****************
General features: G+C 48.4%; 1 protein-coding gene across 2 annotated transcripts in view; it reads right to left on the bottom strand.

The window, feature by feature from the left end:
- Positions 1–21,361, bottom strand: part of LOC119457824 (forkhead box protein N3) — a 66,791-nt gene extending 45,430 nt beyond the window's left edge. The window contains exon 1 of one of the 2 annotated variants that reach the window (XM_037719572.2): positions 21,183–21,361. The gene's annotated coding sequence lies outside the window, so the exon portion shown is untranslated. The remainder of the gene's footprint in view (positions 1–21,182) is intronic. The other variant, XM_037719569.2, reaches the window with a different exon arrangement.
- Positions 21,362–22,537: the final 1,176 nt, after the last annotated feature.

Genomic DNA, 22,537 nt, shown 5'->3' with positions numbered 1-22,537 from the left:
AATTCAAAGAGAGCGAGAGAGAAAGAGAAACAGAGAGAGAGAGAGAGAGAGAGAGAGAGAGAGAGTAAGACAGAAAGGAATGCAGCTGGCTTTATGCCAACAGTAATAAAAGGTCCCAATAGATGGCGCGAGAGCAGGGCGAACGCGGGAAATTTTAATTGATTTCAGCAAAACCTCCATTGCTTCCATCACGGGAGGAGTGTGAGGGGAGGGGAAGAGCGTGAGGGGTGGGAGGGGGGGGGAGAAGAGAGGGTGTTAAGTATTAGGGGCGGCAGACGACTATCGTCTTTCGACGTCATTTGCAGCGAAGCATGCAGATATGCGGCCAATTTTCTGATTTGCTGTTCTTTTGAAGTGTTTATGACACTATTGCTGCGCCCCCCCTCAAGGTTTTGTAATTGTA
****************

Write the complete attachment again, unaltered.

General features: G+C 48.4%; 1 protein-coding gene across 2 annotated transcripts in view; it reads right to left on the bottom strand.

The window, feature by feature from the left end:
- Positions 1–21,361, bottom strand: part of LOC119457824 (forkhead box protein N3) — a 66,791-nt gene extending 45,430 nt beyond the window's left edge. The window contains exon 1 of one of the 2 annotated variants that reach the window (XM_037719572.2): positions 21,183–21,361. The gene's annotated coding sequence lies outside the window, so the exon portion shown is untranslated. The remainder of the gene's footprint in view (positions 1–21,182) is intronic. The other variant, XM_037719569.2, reaches the window with a different exon arrangement.
- Positions 21,362–22,537: the final 1,176 nt, after the last annotated feature.

Genomic DNA, 22,537 nt, shown 5'->3' with positions numbered 1-22,537 from the left:
AATTCAAAGAGAGCGAGAGAGAAAGAGAAACAGAGAGAGAGAGAGAGAGAGAGAGAGAGAGAGAGTAAGACAGAAAGGAATGCAGCTGGCTTTATGCCAACAGTAATAAAAGGTCCCAATAGATGGCGCGAGAGCAGGGCGAACGCGGGAAATTTTAATTGATTTCAGCAAAACCTCCATTGCTTCCATCACGGGAGGAGTGTGAGGGGAGGGGAAGAGCGTGAGGGGTGGGAGGGGGGGGGAGAAGAGAGGGTGTTAAGTATTAGGGGCGGCAGACGACTATCGTCTTTCGACGTCATTTGCAGCGAAGCATGCAGATATGCGGCCAATTTTCTGATTTGCTGTTCTTTTGAAGTGTTTATGACACTATTGCTGCGCCCCCCCTCAAGGTTTTGTAATTGTA